Gordon, Brickyard Continue Love Affair
By Mike Harris
Aug 9, 2004
INDIANAPOLIS (AP) - Jeff Gordon couldn't wait to kiss the bricks Sunday after matching his heroes with a fourth victory at the Indianapolis Motor Speedway. The driver, who spent his teen years living within 25 miles of the track, made history with his fourth victory in the Brickyard 400, joining open-wheel stars A.J. Foyt, Al Unser and Rick Mears as four times winners at the storied speedway.
"It feels amazing," Gordon said. "I can't compare four (wins) in a stock car to what my heroes like Rick Mears and A.J. Foyt and those guys did here. To win at this speedway, I can't even describe the feeling right now."
As he crossed the finish line, the jubilant Gordon yelled into his radio: "Let's go kiss those bricks, yeah."
He was referring to the NASCAR tradition started in 1996 -- the third year the race was held here -- by two-time Brickyard winner Dale Jarrett of the victorious driver and team kneeling and kissing the yard of bricks that mark the Indy finish line.
Gordon stopped his Hendrick Motorsports Chevrolet on the front straightaway, scrambled out of the car and hugged team owner Rick Hendrick, then stood staring for a long moment at what is left of the original brick track.
"That yard of bricks right there is so special, and it feels so incredible to win this race," Gordon said.
Gordon made it look easy most of the day, dominating on the way to his fifth win of the season and the 69th of his NASCAR career.
The four-time series champion, who won the inaugural NASCAR event here in 1994 and added victories in 1998 and 2001, led 124 of the 161 laps on the 2 1/2-mile oval, but still had to fend off Jarrett in a pair of late restarts.
The last restart on lap 160, which was supposed to be the final lap, was the first green-white-checkered overtime since NASCAR added the rule last month in an effort to assure that races finished with the cars racing, instead of driving slowly behind the pace car.
A crash involving Ryan Newman and rookie Brian Vickers on lap 155 -- the record 13th caution of the day -- set up the final restart after it took until the end of lap 159 to get the track cleared and ready for racing.
As he did on virtually every restart in the race, Gordon got a great jump and pulled away from Jarrett's Ford, moving out to a half-second lead on the first lap. He was about one second and six car-lengths ahead when the last yellow flag came out as the leaders were about halfway through the final lap.
Because NASCAR said there would be only one green-white-checkered opportunity, that's the way the race finished, although the pace car didn't have time to get onto the track.
A rash of flat tires caused most of the crashes and caution flags throughout the day, and the final yellow came out because Ricky Rudd, Mark Martin and Dale Earnhardt Jr. were all running slowly and losing positions because of flats on the last two laps.
Elliott Sadler, Jarrett's Robert Yates Racing teammate, finished third, followed by rookie Kasey Kahne, Tony Stewart, Greg Biffle, Jamie McMurray and 2003 Brickyard winner Kevin Harvick.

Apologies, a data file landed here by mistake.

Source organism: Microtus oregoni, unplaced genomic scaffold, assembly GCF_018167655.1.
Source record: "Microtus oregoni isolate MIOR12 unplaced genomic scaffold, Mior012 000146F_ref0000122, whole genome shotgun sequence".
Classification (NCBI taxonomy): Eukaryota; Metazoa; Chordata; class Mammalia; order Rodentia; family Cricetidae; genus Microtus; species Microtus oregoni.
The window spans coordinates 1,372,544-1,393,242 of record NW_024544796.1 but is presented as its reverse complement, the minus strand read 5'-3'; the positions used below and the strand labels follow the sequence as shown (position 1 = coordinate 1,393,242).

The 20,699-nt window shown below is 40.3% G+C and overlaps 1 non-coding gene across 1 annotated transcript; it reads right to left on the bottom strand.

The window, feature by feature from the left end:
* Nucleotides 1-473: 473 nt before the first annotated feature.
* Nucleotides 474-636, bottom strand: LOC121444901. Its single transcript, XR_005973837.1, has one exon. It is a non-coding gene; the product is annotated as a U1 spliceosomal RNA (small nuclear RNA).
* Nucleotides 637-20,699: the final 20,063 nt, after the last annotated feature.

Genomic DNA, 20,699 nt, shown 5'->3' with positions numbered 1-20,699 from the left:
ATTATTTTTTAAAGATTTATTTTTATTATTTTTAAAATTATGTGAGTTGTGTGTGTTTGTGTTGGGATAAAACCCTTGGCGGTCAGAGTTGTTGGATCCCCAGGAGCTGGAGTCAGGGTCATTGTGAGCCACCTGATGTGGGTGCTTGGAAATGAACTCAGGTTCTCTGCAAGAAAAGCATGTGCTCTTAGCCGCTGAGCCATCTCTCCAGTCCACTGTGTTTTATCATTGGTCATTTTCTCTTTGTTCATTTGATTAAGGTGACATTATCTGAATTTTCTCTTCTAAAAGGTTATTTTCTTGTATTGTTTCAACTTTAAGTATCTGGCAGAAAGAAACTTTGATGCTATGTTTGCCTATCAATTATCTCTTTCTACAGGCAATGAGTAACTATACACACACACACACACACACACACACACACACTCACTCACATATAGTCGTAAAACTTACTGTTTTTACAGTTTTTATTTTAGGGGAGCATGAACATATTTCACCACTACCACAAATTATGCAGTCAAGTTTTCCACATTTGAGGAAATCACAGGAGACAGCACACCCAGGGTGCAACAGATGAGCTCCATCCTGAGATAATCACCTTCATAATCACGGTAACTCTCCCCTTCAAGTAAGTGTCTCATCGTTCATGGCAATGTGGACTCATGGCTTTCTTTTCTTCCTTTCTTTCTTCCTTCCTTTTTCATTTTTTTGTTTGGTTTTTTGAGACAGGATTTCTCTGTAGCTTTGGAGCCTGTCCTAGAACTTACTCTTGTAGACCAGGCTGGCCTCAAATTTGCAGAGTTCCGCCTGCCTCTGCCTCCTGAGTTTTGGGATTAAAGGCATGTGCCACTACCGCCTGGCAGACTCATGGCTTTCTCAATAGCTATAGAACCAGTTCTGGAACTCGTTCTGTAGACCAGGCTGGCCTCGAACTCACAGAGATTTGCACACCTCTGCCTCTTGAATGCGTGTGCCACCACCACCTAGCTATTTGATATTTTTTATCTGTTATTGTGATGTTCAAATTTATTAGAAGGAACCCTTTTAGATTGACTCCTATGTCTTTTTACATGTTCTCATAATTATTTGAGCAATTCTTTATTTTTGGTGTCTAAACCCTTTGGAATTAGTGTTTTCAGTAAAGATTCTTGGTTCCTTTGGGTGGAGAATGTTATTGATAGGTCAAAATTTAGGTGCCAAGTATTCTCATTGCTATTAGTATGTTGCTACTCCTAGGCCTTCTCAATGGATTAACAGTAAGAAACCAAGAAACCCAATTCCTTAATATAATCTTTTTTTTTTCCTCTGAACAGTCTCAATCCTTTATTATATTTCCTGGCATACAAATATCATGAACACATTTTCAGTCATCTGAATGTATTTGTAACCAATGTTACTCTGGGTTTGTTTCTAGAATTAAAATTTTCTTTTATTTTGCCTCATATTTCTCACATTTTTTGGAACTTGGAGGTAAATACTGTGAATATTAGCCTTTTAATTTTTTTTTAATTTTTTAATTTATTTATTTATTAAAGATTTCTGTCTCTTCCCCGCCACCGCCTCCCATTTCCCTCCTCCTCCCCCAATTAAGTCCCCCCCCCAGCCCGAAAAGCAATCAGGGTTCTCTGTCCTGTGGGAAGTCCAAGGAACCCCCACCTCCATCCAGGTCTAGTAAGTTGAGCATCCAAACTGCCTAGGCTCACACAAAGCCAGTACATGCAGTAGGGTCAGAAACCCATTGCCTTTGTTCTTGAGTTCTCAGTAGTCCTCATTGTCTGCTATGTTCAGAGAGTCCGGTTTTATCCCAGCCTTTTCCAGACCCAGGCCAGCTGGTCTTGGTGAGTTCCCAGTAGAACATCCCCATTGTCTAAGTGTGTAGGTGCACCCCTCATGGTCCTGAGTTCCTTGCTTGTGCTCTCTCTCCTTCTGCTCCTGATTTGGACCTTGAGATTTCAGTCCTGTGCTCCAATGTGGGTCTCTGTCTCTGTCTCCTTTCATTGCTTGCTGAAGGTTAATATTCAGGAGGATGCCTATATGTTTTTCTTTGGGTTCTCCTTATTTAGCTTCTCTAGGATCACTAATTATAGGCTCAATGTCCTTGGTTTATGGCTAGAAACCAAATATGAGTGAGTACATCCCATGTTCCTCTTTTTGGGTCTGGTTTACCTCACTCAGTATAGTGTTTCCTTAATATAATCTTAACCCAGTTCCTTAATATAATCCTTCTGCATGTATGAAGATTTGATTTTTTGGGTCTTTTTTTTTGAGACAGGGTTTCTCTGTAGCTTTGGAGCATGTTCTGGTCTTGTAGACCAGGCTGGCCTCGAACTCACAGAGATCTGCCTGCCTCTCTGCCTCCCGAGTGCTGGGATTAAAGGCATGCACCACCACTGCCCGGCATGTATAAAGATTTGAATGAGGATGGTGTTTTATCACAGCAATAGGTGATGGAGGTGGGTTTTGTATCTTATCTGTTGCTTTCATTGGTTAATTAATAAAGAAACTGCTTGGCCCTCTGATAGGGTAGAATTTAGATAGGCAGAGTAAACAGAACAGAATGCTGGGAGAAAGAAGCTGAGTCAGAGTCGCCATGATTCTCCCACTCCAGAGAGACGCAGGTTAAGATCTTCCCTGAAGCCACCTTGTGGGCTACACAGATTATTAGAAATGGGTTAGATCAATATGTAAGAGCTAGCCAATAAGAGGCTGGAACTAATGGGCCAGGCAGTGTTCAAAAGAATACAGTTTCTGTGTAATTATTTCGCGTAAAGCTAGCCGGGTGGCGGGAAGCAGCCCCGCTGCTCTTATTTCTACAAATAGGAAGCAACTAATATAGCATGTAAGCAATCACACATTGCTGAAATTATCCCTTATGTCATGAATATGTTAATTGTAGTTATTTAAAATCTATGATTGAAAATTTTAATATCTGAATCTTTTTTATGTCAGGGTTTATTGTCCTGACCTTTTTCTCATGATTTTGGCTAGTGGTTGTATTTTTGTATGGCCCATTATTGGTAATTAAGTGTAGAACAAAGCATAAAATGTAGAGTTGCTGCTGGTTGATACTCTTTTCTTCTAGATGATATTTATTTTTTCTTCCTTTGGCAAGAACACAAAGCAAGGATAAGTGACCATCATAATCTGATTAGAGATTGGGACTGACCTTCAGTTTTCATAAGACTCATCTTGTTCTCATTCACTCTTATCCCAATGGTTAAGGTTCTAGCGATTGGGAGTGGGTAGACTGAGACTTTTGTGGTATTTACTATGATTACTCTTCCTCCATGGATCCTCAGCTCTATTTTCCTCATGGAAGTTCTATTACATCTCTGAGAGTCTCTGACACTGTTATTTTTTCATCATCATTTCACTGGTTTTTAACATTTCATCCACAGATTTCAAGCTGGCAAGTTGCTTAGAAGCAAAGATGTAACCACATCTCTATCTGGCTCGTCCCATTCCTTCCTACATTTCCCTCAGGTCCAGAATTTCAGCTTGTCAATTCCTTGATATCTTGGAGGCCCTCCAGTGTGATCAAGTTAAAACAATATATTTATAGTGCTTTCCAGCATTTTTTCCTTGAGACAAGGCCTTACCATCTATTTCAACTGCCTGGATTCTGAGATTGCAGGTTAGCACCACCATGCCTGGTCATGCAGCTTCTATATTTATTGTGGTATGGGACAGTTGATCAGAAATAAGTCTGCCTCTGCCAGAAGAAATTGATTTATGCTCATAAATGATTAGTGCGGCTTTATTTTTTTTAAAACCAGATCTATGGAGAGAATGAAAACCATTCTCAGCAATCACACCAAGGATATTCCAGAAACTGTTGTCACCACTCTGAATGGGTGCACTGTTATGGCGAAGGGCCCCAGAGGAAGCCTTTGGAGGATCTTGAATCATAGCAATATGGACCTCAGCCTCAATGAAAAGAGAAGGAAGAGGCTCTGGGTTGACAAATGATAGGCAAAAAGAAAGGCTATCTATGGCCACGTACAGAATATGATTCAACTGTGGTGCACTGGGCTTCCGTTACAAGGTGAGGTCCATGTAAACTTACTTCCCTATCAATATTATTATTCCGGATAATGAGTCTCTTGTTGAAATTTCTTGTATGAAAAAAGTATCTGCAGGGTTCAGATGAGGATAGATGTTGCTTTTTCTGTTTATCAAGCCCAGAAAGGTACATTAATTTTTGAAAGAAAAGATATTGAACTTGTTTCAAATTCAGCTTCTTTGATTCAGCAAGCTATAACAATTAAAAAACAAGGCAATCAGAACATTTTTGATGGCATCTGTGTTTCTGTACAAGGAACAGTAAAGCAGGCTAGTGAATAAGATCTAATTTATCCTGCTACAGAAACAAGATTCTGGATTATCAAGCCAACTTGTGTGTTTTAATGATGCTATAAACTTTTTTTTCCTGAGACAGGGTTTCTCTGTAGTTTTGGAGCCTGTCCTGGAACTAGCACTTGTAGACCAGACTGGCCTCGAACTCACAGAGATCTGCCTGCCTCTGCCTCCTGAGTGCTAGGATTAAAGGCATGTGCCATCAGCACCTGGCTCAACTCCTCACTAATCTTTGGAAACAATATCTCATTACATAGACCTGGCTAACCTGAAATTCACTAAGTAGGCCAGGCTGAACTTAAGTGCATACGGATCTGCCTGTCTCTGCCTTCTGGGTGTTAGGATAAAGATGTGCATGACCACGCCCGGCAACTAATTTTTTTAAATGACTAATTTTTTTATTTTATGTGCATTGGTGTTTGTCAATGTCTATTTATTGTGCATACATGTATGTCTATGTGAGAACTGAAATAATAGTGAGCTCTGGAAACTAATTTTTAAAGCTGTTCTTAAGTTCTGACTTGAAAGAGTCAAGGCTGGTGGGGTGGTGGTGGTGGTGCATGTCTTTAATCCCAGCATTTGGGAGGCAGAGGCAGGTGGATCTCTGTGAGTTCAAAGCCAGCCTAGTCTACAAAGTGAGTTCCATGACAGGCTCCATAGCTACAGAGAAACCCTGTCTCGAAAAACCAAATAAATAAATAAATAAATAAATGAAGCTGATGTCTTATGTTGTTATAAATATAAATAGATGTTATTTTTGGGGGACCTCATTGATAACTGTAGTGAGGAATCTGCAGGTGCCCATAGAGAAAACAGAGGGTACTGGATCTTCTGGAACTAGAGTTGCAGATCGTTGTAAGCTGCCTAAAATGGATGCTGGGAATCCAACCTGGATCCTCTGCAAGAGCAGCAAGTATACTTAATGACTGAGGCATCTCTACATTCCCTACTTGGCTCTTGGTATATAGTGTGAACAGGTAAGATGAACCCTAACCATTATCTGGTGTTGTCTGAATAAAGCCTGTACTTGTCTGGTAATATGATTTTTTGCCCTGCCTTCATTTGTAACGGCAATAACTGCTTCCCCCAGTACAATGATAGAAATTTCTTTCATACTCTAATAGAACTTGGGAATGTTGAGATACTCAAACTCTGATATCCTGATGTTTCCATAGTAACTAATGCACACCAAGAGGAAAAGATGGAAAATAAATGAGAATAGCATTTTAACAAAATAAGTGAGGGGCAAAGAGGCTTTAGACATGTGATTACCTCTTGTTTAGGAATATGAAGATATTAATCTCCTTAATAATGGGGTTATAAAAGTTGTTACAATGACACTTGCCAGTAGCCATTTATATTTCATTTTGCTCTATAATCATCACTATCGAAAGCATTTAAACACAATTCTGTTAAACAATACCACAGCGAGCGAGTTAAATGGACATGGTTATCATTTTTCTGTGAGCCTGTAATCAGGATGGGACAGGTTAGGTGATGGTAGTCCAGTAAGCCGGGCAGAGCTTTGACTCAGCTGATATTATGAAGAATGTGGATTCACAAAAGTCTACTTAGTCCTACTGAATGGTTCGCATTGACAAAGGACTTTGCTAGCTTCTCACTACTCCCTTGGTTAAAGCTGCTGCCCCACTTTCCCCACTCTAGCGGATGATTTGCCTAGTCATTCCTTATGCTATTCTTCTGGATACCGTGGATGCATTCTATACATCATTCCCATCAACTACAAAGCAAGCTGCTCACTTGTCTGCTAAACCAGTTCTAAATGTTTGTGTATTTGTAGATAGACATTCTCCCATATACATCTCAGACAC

"Jeff was just too good on the restarts for us," Jarrett said. "I didn't need that last caution. I thought I was gaining on him a little bit, but he had the best car all day.
"Elliott was actually better on the restarts than I was, so he probably would have been better served to be second trying to get to Jeff."
Gordon did get a scare with 18 laps left when he hit a large piece of debris, tearing a hole in the air dam on the right front of the No. 24 and throwing off the aerodynamics.
In April, Gordon lost the lead and the race when he ran over a piece of concrete that was torn up from the track at Martinsville. This time, though, he was able to get the car to the checkered flag.
"Man, I don't know how we pulled that off," Gordon said. "I don't know what this one was, but it was big. And when we hit that thing, I thought it was all over. I saw Martinsville all over again, but this is a good trade-off.
"This was just our day. It was meant to be," he added.
Gordon's car threw the debris, probably a piece of lead from one of the damaged cars, into the car driven by Matt Kenseth, who was running second and appeared to be catching the leader. Kenseth pitted, thinking he had a flat tire, but his crew said there was no flat and sent Kenseth back onto the track. He wound up 16th.
Earnhardt ran the whole race for the first time since being burned in a sports car crash July 18 and finished a disappointing 27th after running in the top 10 for most of the second half of the race. Junior said he is still in some pain from the burns to his legs, but was more upset about the flat tire that cost him dearly at the end.
"We fought hard all day and it's tough," he said. "I'm mad. I had a sixth-place finish until that tire blew."
Series leader Jimmie Johnson, who came into the race off a victory at Pocono, had a miserable day and wound up failing to finish for only the third time this season. Johnson survived a spin after a flat tire but went out after just 88 laps with an engine failure and finished 36th.
Johnson, who came into the race with a lead of 232 points over Gordon, goes to next Sunday's event on the road course at Watkins Glen leading by just 97. Earnhardt remained third, 240 behind.
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